Indian Casino Seeks Bankruptcy Harbor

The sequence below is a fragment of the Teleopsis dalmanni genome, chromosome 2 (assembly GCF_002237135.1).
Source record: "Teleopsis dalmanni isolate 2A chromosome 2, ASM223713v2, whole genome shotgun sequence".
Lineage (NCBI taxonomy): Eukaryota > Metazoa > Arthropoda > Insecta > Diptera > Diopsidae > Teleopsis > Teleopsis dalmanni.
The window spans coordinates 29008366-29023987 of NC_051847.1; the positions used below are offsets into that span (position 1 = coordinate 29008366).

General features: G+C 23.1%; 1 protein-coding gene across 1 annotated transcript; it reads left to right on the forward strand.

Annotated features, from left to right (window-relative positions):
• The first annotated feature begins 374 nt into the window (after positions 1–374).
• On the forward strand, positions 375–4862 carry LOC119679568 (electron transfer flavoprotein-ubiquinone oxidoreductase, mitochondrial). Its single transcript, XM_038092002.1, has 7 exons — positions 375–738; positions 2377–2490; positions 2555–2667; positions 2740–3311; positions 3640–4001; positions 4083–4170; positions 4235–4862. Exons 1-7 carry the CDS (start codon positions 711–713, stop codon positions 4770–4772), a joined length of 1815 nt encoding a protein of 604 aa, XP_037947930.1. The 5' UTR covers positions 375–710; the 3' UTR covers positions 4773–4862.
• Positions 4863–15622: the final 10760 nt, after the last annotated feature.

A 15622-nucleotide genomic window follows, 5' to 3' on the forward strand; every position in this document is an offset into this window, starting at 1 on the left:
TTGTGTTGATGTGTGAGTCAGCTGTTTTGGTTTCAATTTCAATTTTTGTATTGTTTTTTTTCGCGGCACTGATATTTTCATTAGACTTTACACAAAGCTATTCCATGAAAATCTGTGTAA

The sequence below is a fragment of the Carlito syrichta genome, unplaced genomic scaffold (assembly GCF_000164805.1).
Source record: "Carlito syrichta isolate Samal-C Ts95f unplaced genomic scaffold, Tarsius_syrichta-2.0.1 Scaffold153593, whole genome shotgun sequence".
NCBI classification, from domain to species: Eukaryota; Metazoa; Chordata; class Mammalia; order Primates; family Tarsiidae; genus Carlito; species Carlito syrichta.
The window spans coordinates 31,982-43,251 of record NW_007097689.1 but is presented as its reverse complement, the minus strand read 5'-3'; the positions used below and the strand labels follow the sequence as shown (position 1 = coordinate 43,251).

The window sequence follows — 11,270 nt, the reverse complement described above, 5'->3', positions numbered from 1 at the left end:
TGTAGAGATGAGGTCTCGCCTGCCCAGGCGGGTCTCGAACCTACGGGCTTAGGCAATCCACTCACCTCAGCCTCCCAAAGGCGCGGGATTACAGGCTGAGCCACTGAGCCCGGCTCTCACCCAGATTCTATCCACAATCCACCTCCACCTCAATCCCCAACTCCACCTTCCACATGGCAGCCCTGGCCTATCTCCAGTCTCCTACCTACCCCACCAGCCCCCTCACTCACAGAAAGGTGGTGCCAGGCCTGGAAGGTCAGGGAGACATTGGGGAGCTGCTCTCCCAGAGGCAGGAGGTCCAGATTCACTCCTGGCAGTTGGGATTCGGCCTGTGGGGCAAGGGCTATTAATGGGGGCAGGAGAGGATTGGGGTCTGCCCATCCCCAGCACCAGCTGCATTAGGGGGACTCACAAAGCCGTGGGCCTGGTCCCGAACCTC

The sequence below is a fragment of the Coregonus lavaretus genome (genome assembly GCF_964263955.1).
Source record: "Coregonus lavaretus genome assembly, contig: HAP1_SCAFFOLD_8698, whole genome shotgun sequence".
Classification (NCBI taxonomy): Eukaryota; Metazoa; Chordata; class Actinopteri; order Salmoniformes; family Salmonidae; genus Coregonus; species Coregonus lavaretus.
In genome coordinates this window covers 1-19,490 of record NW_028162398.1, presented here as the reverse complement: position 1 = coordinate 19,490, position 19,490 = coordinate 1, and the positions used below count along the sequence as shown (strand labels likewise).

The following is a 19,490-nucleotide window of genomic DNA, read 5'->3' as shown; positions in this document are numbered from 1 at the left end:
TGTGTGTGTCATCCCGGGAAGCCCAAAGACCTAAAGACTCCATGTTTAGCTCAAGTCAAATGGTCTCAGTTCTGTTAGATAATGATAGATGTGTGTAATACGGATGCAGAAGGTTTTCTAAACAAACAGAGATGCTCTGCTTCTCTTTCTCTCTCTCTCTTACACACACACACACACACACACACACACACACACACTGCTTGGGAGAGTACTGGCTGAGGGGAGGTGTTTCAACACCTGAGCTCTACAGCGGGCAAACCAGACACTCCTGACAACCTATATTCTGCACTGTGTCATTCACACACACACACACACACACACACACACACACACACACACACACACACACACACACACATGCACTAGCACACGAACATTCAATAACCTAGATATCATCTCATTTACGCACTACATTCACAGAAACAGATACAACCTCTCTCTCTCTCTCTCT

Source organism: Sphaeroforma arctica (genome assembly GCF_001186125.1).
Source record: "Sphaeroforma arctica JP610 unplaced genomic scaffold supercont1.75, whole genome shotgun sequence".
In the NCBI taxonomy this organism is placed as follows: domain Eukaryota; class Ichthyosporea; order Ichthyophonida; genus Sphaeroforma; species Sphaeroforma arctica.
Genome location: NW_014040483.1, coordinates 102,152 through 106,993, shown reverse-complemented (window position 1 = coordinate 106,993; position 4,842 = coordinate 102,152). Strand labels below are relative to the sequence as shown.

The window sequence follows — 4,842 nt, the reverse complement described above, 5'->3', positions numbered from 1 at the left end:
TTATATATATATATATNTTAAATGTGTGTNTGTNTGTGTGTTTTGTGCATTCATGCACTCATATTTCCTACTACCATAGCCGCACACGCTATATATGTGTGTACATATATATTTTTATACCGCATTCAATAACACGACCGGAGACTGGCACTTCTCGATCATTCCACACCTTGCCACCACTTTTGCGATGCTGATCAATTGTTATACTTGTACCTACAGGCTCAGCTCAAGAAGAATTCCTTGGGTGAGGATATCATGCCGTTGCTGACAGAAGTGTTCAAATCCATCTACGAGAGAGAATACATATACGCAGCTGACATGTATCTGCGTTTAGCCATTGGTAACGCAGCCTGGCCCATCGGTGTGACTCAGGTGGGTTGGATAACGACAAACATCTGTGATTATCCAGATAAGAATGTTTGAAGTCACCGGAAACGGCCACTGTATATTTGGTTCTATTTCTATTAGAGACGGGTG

Santa Ysabel Resort and Casino—too broke to build its resort and too small to lure many gamblers to its casino on a reservation outside San Diego—is about to test whether or not Native American enterprises are eligible for protection under U.S. bankruptcy law, the Wall Street Journal reported today. The casino's biggest lender, another Indian tribe, has asked a San Diego bankruptcy judge to toss out the filing by the Iipay Nation of Santa Ysabel, arguing that tribes and some of the tribal businesses they own do not qualify for bankruptcy relief. The casino filed for chapter 11 protection last month, citing debts of more than $40 million. It had borrowed $26 million from JPMorgan Chase in 2005 to build a 37,000-square foot casino and a hotel. The tribe could not afford to pay for building materials and the hotel was never constructed, according to court papers. The casino opened in 2007 with poker tables and about 350 slot machines. The Yavapai-Apache Nation, a federally recognized tribe in Arizona, lent it $7 million and later bought JPMorgan's debt. However, the casino fell behind on loan payments, and the Yavapai-Apache Nation won a $9 million tribal court judgment in February.